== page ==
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Transforming connectivity, redefining tech possibilities

Anticipate a landscape of ubiquitous computing, edge processing, and AI-driven applications to transform communication technologies in 2024.

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VoicenData Bureau
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Transforming connectivity

Transforming connectivity

Anticipate a landscape of ubiquitous computing, edge processing, and AI-driven applications to transform communication technologies in 2024

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The launch of 5G has triggered a massive multi-year capital expenditure cycle in wireline and wireless network infrastructure, both in India and globally. The average mobile data usage on a 5G connection worldwide is nearly double that of 4G, due to a greater propensity of consumers to use higher bandwidth applications. Beyond offering an enhanced mobile and fixed wireless connection, 5G is set to introduce diverse services in the coming year, leveraging the Internet of Things (IoT) connectivity, ultra-reliable low-latency (URLLC) communications, and network slicing.

These advancements pave the way for novel applications, including robotic manufacturing, remote healthcare, Virtual Reality and Augmented Reality, VR/AR-based learning, and smart farming using drones, promising transformative social impact.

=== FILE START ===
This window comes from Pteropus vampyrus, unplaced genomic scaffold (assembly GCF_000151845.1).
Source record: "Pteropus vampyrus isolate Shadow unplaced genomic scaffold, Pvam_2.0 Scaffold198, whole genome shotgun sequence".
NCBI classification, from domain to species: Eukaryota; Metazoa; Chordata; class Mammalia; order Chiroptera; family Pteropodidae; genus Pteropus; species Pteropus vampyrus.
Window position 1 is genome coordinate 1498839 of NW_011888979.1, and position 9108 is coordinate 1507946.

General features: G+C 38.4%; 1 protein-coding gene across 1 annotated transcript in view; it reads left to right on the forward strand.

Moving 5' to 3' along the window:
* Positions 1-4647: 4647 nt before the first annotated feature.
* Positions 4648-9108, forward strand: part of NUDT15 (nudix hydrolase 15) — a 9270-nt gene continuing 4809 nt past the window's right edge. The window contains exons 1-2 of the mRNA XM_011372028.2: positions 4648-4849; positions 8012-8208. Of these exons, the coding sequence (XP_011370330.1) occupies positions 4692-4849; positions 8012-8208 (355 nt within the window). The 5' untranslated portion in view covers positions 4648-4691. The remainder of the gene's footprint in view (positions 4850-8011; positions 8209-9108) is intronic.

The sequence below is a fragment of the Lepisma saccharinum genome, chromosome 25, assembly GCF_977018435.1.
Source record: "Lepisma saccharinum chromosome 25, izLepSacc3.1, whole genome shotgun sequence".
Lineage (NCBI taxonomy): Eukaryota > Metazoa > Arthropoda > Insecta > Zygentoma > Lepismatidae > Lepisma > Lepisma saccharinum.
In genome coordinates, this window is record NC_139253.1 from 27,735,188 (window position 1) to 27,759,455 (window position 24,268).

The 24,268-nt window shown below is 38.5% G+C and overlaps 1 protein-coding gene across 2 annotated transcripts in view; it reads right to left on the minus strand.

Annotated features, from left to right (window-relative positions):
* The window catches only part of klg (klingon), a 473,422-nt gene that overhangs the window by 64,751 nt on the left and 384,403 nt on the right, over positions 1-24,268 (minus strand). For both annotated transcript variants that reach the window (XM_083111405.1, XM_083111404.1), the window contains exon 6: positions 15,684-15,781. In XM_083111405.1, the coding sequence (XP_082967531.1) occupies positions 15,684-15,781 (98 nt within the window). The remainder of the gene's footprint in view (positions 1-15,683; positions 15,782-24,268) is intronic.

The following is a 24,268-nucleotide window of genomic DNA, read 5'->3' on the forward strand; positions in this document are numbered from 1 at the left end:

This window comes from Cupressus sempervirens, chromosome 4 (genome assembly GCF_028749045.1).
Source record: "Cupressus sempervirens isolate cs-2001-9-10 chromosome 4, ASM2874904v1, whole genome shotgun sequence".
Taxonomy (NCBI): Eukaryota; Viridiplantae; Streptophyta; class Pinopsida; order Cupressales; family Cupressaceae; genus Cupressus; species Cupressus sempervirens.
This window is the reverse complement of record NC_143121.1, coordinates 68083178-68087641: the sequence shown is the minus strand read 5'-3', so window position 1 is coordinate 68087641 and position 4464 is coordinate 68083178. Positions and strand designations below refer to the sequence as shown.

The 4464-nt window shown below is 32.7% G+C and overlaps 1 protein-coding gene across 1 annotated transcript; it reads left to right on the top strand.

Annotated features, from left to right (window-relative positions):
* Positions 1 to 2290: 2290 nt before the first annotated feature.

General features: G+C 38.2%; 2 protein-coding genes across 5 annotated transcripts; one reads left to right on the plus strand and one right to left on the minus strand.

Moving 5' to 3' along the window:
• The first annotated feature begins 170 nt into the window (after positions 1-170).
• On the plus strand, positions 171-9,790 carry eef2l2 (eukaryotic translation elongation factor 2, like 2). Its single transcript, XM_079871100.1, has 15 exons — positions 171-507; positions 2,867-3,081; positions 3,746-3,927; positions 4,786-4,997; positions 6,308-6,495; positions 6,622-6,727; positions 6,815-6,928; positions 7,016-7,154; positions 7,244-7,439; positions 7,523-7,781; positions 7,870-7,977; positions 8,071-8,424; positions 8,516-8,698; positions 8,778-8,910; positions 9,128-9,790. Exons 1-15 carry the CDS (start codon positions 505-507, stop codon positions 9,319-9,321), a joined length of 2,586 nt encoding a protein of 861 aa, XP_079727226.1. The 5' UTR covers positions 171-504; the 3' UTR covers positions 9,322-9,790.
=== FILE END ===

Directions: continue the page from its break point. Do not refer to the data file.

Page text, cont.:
Looking ahead to 2024, the landscape anticipates ubiquitous computing with fog-based architecture and application designs.

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In parallel, 5G is also unlocking opportunities for various industries like manufacturing, mining, and utilities, allowing them to achieve higher performance efficiencies, superior reliability, and secure communications through cost-effective private cellular networks. As India embraces large-scale electronic manufacturing, the country is poised to outpace its global counterparts in adopting 5G to improve industrial productivity.

The pandemic has heightened the urgency among Communications Service Providers (CSPs) to accelerate the rollout of both fixed and mobile broadband networks, and the need for addressing the persistent digital divide. While 4G and 5G will continue to dominate mobile network rollouts over the next few years, Gigabit Passive Optical Network (GPON) and 10 Gigabit Symmetrical PON (XGS-PON) technologies are preferred for Fibre-to-the-Home/Business (FTTH/B) deployments.

In Brief Transforming connectivity 1
In Brief Transforming connectivity 1
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To cope with the resulting bandwidth surge, CSPs are augmenting the capacities of their Aggregation/Edge, Metro and Backbone networks by investing in higher-capacity optical transmission, packet switching and routing equipment based on advanced technologies such as Coherent DWDM, multi-terabit OTN, and IP/MPLS. CSPs are increasingly opting for converged wireline and wireless platforms, such as Tejas’s TJ1400 UCB, that provide greater flexibility to deliver high-speed Internet services either as fibre broadband or as mobile and fixed wireless to reach customers in remote areas with difficult terrains.

EDGE AND THE AI FACTOR